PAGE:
By DAILY MAIL REPORTER
Futuristic: Helicopter pilot Chris Malloy tests his incredible contraption - the world's first flying motorcycle
Traffic jams could soon become a thing of the past thanks to an amateur inventor who has built the world's first flying motorcycle in his garage.
Australian Christopher Malloy ploughed his entire life-savings into the project which took him two and a half years to complete. His futuristic creation - dubbed the Hoverbike - can reach an altitude of 10,000ft and speeds of over 100mph.
Fans of the design have already compared Mr Malloy's work to the 'speeder bikes' from the Stars Wars sequel Return Of The Jedi or the hovering car from Back To The Future.
Big screen: Luke Skywalker(Mark Hamill) and Princess Leia (Carrie Fisher) battle a baddie on their speeder bike in Star Wars Return of the Jedi
The 32-year-old former helicopter pilot built the incredible machine in his Sydney garage using a custom-built carbon-fiber airframe and a BMW engine.
Nice wheels: The Hoverbike is built from carbon fibre and can reach an altitude of 10,000ft and speeds of over 100mph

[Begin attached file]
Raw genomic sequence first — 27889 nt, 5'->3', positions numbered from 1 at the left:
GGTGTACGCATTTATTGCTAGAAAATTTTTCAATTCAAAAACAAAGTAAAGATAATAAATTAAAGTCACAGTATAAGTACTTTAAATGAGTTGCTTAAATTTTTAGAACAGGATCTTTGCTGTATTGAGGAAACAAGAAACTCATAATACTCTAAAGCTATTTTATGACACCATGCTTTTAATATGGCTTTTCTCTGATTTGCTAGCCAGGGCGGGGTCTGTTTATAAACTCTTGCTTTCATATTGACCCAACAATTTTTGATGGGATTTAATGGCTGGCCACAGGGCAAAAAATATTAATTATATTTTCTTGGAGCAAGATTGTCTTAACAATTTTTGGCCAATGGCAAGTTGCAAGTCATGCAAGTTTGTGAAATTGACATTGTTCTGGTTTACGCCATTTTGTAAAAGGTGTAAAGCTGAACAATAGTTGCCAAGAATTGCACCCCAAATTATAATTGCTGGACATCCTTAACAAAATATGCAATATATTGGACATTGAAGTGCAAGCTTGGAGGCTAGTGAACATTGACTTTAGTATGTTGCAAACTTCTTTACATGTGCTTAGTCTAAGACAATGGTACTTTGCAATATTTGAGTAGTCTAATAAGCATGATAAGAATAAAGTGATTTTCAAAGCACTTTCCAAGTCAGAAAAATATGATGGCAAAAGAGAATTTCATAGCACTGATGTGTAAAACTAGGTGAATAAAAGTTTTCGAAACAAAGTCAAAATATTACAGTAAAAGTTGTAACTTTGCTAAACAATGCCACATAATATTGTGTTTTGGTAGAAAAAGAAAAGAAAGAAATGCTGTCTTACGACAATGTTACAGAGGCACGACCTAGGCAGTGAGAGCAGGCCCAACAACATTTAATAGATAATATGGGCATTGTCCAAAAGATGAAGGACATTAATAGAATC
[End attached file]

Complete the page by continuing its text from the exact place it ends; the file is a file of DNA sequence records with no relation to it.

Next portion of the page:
Flew beauty: The Australian inventor has ploughed his life-savings into the project
Mr Malloy is unwilling to reveal exactly how much he has spent on the project, but claims it is costing him roughly £140 a week.
He said the basic principle was similar to that of a Chinook helicopter and a normal motorbike.
He added: 'To lift off into a hover you just need to increase the thrust via a throttle grip with the right hand - exactly the same as the throttle on a motorbike.
'Flying forward involves a combination of an increase in thrust and the deflection of air from the front control vanes by twisting the left handle grip. You twist forward to accelerate and backwards to reverse.
Inspiration: the Hoverbike works along the same principle as Boeing's twin-propeller Chinook helicopter
'To to make the bike turn left and right, all one needs to do is push the handle bars down on the side you wish to turn just like a bicycle.
'You could lean in the appropriate direction as you would on a motorbike but this isn't proving to be very sensitive.
'Having previous experience in a helicopter or plane would be a great help. That said, this is a new way to fly and one would need to learn to ride the hoverbike in much the same manner as a helicopter or riding a motorcycle.
Roads? Where we're going we don't need roads: The hovering car from the Back to the Future films
'If you live in the USA or your country has similar civil aviation regulations, then the hoverbike will be classed as a 'ultralite' which means you do not need a pilot's license to fly it.'
source : dailymail
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